Babies and children * Young people

Back to swine flu: schoolyard outbreak?

school and swine flu dont mix Swine flu cases dropped over the summer months, but will schools opening fuel another outbreak?

Things have been looking good with swine flu, with the number of new cases falling over the summer. But the beginning of the new school year is likely to lead to a new spike.

This is because swine flu is caused by a new strain of the H1N1 virus and children have little or no immunity against it. Once infected, children shed the flu virus in greater amounts and for longer than adults. A class of 30 children is the perfect environment for its rapid spread.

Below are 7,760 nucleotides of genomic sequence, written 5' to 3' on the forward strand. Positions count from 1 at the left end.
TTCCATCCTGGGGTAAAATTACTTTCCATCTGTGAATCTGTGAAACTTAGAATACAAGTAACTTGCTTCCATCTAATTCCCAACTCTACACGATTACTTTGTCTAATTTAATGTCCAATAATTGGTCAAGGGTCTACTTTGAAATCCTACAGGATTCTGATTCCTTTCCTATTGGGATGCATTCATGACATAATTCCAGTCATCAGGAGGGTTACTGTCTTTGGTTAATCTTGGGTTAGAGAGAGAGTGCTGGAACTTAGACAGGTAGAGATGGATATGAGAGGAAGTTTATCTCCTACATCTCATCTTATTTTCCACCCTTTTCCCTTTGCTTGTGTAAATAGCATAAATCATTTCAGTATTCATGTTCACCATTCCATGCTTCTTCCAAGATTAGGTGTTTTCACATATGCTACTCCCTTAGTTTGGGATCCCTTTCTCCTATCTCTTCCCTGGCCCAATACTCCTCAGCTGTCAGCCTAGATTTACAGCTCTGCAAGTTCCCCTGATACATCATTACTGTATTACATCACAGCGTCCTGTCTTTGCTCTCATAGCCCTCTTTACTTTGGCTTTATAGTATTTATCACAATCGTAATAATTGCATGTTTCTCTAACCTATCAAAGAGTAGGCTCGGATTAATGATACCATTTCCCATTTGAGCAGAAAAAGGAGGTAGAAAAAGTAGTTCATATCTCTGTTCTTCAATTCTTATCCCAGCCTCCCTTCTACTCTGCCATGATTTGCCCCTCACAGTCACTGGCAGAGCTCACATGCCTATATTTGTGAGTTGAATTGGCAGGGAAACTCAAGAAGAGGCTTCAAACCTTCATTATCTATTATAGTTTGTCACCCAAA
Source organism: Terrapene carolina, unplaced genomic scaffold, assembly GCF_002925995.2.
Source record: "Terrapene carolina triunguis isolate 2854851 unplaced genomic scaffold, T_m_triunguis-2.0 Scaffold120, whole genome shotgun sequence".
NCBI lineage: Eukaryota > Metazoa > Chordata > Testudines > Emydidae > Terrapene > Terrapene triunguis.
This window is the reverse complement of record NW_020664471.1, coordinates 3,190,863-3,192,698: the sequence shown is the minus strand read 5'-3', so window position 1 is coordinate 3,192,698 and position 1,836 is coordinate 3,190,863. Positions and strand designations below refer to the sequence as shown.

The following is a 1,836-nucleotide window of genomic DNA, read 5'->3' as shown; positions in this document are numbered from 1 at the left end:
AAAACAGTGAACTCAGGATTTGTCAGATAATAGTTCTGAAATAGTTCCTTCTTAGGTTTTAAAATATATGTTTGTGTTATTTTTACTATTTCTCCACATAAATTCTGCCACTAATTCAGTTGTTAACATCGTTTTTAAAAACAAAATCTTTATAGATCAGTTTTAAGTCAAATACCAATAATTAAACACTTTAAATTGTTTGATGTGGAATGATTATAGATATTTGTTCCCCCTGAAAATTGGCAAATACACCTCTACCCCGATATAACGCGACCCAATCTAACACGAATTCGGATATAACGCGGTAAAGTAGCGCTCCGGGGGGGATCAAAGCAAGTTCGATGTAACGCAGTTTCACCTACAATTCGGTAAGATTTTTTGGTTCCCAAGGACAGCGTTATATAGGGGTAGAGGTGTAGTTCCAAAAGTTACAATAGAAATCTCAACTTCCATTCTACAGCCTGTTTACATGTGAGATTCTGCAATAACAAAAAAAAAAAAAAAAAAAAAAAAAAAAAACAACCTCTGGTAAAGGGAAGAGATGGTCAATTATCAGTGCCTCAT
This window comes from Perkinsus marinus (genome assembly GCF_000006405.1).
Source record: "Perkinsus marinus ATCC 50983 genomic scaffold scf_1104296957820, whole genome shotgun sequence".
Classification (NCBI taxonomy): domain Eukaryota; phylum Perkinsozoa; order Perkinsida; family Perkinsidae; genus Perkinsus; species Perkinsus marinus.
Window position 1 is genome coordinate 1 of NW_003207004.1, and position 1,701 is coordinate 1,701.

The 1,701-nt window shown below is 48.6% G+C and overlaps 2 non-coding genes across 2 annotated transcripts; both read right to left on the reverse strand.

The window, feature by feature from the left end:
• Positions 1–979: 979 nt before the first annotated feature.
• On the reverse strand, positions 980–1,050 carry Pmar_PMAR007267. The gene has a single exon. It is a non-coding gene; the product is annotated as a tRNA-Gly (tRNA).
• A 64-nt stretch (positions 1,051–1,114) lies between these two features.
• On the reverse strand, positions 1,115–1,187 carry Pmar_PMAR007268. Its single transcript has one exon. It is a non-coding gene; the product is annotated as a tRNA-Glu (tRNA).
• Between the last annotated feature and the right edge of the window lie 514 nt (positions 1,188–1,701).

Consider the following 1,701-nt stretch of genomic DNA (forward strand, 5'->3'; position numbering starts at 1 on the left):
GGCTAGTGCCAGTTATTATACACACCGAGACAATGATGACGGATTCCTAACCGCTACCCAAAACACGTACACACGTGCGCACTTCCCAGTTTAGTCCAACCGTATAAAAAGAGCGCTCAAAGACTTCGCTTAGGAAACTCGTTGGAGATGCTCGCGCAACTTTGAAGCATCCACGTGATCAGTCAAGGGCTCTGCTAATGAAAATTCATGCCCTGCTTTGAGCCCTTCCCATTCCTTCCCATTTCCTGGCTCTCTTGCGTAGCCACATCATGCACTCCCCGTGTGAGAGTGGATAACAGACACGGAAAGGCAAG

The most dramatic drop in new cases happened at the beginning of August, after schools closed for the summer. Before the holidays over 100,000 new cases were reported in a single week. Latest figures suggest about 3,500 new cases a week.

With children returning to school, be prepared for an increase in the number of new cases. We have already seen some evidence of this in Scotland, where schools started back earlier.

The guide below will help you understand the flu virus, how it spreads, how to avoid it and what to do if your child catches it.

This article was published on Fri 11 September 2009


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